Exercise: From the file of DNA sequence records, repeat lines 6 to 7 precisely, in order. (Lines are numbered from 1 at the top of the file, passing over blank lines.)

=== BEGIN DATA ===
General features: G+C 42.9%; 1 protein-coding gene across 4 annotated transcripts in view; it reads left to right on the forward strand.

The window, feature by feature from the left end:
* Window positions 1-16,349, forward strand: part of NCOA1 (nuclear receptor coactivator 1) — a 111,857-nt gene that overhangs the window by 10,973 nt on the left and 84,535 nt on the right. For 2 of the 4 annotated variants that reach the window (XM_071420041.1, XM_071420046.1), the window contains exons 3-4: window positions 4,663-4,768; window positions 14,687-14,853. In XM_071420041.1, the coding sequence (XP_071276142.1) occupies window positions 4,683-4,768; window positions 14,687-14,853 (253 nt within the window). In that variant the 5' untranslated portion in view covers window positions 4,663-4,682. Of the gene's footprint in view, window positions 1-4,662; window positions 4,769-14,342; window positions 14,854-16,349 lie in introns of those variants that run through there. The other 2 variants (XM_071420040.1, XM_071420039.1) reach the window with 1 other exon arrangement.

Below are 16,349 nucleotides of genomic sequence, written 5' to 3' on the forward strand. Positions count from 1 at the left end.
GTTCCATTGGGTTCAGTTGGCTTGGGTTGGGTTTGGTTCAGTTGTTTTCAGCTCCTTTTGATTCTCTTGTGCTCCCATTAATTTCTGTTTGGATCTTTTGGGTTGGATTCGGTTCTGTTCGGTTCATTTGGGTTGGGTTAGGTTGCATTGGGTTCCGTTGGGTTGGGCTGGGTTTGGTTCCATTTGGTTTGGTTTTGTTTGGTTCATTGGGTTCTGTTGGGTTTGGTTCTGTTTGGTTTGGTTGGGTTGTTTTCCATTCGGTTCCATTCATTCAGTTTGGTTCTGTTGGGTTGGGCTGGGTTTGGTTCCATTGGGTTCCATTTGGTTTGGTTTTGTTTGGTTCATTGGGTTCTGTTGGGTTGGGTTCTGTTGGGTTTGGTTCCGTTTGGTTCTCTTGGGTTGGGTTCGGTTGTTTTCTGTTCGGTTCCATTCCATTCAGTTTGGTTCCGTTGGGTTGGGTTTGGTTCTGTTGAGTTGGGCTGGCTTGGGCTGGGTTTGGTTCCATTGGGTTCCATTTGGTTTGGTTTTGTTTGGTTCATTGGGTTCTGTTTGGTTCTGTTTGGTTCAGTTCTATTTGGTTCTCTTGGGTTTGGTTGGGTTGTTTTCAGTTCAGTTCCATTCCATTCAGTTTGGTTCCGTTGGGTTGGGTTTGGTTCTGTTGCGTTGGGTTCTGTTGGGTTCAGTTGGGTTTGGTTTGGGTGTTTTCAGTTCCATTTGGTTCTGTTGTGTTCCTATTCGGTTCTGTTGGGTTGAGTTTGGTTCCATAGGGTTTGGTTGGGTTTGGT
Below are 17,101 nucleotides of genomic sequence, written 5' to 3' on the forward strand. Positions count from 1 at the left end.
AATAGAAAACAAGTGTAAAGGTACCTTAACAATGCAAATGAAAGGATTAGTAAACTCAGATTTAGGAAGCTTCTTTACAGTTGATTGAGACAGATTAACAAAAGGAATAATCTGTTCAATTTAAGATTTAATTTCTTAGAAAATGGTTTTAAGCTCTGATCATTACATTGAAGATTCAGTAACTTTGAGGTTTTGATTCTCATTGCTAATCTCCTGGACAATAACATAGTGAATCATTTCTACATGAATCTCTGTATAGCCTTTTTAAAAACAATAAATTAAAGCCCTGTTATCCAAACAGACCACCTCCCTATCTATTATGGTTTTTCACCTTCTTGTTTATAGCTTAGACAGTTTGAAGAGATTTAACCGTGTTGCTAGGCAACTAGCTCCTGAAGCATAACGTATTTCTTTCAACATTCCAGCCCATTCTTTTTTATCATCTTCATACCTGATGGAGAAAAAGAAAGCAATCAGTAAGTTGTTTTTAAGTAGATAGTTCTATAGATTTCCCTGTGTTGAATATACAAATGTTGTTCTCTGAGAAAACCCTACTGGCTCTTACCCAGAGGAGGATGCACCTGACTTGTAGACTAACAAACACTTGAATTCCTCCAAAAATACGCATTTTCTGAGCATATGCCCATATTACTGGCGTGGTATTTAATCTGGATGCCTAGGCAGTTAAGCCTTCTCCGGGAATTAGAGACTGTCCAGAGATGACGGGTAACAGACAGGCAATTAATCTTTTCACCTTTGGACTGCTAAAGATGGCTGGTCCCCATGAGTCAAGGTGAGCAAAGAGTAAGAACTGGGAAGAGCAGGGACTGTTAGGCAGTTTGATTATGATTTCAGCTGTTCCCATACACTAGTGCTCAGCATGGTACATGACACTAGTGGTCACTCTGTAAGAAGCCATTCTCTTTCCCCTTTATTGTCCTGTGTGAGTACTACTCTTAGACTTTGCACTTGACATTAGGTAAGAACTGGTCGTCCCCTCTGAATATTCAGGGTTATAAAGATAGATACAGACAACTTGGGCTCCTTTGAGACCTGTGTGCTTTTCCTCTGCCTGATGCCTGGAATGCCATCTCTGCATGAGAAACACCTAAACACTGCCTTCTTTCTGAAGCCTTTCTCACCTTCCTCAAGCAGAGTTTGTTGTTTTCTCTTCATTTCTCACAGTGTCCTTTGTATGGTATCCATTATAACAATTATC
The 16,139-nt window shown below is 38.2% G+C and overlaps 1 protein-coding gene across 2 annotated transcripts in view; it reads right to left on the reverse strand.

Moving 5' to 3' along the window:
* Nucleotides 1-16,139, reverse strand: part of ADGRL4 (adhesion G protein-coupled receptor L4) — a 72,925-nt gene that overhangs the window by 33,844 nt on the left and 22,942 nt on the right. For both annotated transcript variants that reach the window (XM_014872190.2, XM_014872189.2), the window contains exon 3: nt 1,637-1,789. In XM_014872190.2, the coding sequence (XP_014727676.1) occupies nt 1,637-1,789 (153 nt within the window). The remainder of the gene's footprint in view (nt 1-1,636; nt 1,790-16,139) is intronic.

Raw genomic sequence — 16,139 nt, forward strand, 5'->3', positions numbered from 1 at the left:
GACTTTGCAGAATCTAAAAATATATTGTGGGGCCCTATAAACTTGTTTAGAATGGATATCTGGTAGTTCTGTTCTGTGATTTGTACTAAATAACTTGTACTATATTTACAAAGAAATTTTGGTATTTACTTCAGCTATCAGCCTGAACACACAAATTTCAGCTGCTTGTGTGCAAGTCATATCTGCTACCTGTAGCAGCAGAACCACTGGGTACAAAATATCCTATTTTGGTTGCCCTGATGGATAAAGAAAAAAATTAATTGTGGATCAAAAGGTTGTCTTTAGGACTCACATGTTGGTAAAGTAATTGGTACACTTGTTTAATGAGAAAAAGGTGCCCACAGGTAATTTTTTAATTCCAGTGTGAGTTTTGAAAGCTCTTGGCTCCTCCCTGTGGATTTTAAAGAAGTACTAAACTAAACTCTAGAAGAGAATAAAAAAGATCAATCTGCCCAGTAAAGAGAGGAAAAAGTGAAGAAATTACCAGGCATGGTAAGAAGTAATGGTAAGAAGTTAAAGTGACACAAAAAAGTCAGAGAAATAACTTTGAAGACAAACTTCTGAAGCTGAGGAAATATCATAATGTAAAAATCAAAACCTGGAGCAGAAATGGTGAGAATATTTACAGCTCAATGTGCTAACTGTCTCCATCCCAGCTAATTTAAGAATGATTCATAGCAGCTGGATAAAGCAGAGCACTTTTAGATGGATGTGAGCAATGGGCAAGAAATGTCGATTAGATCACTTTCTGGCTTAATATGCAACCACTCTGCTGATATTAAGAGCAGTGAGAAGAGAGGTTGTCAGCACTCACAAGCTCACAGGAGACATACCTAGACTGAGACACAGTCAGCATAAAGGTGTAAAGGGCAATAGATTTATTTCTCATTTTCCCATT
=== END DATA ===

Below are 17,101 nucleotides of genomic sequence, written 5' to 3' on the forward strand. Positions count from 1 at the left end.
AATAGAAAACAAGTGTAAAGGTACCTTAACAATGCAAATGAAAGGATTAGTAAACTCAGATTTAGGAAGCTTCTTTACAGTTGATTGAGACAGATTAACAAAAGGAATAATCTGTTCAATTTAAGATTTAATTTCTTAGAAAATGGTTTTAAGCTCTGATCATTACATTGAAGATTCAGTAACTTTGAGGTTTTGATTCTCATTGCTAATCTCCTGGACAATAACATAGTGAATCATTTCTACATGAATCTCTGTATAGCCTTTTTAAAAACAATAAATTAAAGCCCTGTTATCCAAACAGACCACCTCCCTATCTATTATGGTTTTTCACCTTCTTGTTTATAGCTTAGACAGTTTGAAGAGATTTAACCGTGTTGCTAGGCAACTAGCTCCTGAAGCATAACGTATTTCTTTCAACATTCCAGCCCATTCTTTTTTATCATCTTCATACCTGATGGAGAAAAAGAAAGCAATCAGTAAGTTGTTTTTAAGTAGATAGTTCTATAGATTTCCCTGTGTTGAATATACAAATGTTGTTCTCTGAGAAAACCCTACTGGCTCTTACCCAGAGGAGGATGCACCTGACTTGTAGACTAACAAACACTTGAATTCCTCCAAAAATACGCATTTTCTGAGCATATGCCCATATTACTGGCGTGGTATTTAATCTGGATGCCTAGGCAGTTAAGCCTTCTCCGGGAATTAGAGACTGTCCAGAGATGACGGGTAACAGACAGGCAATTAATCTTTTCACCTTTGGACTGCTAAAGATGGCTGGTCCCCATGAGTCAAGGTGAGCAAAGAGTAAGAACTGGGAAGAGCAGGGACTGTTAGGCAGTTTGATTATGATTTCAGCTGTTCCCATACACTAGTGCTCAGCATGGTACATGACACTAGTGGTCACTCTGTAAGAAGCCATTCTCTTTCCCCTTTATTGTCCTGTGTGAGTACTACTCTTAGACTTTGCACTTGACATTAGGTAAGAACTGGTCGTCCCCTCTGAATATTCAGGGTTATAAAGATAGATACAGACAACTTGGGCTCCTTTGAGACCTGTGTGCTTTTCCTCTGCCTGATGCCTGGAATGCCATCTCTGCATGAGAAACACCTAAACACTGCCTTCTTTCTGAAGCCTTTCTCACCTTCCTCAAGCAGAGTTTGTTGTTTTCTCTTCATTTCTCACAGTGTCCTTTGTATGGTATCCATTATAACAATTATC